How To Have a Healthy Relationship With Food
Let’s face it – we’re a society that’s obsessed with food, and many of us have a hard time establishing a healthy relationship with food. Whether planning time with family, arranging a meeting at work, or catching up with friends, chances are good that food will be involved – and it’s often food that’s filled with fat, sodium, and sugar.
If you’re like most people who struggle with being overweight or obese, one of the keys to achieving long-term success following weight loss surgery is learning how to have a healthy relationship with food.
Understanding What Food Means To You
Here in the U.S., high-fat, sugar-filled foods are often used as ‘rewards’ for good behavior, especially among children. Unfortunately, this has led many people to relate ‘junk’ food with feeling good starting at a young age, and as adults, they often turn to unhealthy foods when they are feeling sad, depressed, anxious, or even happy.
If you find yourself seeking ‘comfort foods’ when you’re emotional, try to step back and recognize why you want to eat. Are you really hungry, or are you looking for relief from an uncomfortable emotion or feeling? Once you begin to spot your emotional eating triggers, you’ll be able to better control impulse eating that can lead to excess weight gain.
Tips On Making Your Relationship With Food Healthier
If you want to reduce your emotional dependence on food, start by planning activities and events where food isn’t the star of the show.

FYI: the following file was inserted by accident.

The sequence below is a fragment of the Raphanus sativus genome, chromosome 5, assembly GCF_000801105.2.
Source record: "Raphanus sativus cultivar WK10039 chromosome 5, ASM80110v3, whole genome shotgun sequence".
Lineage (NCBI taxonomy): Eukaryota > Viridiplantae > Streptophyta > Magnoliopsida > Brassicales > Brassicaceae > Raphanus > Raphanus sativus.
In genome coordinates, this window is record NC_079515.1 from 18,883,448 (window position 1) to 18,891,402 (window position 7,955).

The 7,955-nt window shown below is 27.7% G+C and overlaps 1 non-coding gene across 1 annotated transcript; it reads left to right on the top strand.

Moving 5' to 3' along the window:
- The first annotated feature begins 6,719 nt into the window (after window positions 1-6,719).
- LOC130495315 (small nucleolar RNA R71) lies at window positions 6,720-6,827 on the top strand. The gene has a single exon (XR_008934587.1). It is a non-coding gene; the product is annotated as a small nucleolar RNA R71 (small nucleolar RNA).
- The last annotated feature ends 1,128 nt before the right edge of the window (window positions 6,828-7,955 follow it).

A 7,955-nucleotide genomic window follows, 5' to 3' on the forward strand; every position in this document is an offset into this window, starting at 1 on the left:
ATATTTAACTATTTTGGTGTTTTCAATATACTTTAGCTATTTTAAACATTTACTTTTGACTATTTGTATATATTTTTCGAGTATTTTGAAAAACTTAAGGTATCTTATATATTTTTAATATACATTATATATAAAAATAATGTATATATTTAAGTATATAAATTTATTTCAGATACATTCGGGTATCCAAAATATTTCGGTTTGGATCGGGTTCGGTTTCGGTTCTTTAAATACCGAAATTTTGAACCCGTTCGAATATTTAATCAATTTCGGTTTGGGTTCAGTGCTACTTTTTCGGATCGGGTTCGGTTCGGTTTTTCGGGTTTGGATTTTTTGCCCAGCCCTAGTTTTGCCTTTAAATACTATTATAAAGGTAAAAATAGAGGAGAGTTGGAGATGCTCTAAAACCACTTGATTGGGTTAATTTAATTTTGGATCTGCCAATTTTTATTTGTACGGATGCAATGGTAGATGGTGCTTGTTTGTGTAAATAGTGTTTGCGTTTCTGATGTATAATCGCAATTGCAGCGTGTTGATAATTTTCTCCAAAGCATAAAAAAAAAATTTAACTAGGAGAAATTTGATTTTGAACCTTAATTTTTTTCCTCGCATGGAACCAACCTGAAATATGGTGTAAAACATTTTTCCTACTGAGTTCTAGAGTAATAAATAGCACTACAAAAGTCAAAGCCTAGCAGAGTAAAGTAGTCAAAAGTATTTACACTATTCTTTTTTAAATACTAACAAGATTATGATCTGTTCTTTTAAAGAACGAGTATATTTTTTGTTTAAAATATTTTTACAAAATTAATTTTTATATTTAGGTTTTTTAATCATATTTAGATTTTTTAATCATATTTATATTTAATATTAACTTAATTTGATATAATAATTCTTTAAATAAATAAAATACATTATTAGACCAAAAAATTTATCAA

Instead of meeting with friends for dinner, why not go for a round of mini-putt, bowling, or a walk in the park? You’ll still enjoy their company – without feeling pressured to eat foods that are high in fat, sugar, or salt. If they still want to eat out, suggest going for a meal after you’ve gone for a walk or a bike ride so the entire visit isn’t focused on food.
You can also take control over your relationship with food by learning how to prepare and enjoy foods that are good for you. Consider treating yourself to a new healthy cookbook, or taking a cooking class that focuses on natural, healthy foods.
Learn to see food as fuel for your body – not just a source of pleasure or satisfaction. Think about how the food you eat makes you feel in the long run, and remember how hard it is to shed those extra pounds from ‘comfort foods’.
Establishing a healthy relationship with food is a lifelong goal for most people, but by being aware of what you eat, focusing on alternative activities, and remembering your commitment to leading a healthier lifestyle, you’ll become less dependent on food over time.
To speak with our dietitian about learn how to work with food during your weight loss journey, call us at 858-457-4917 or contact us online.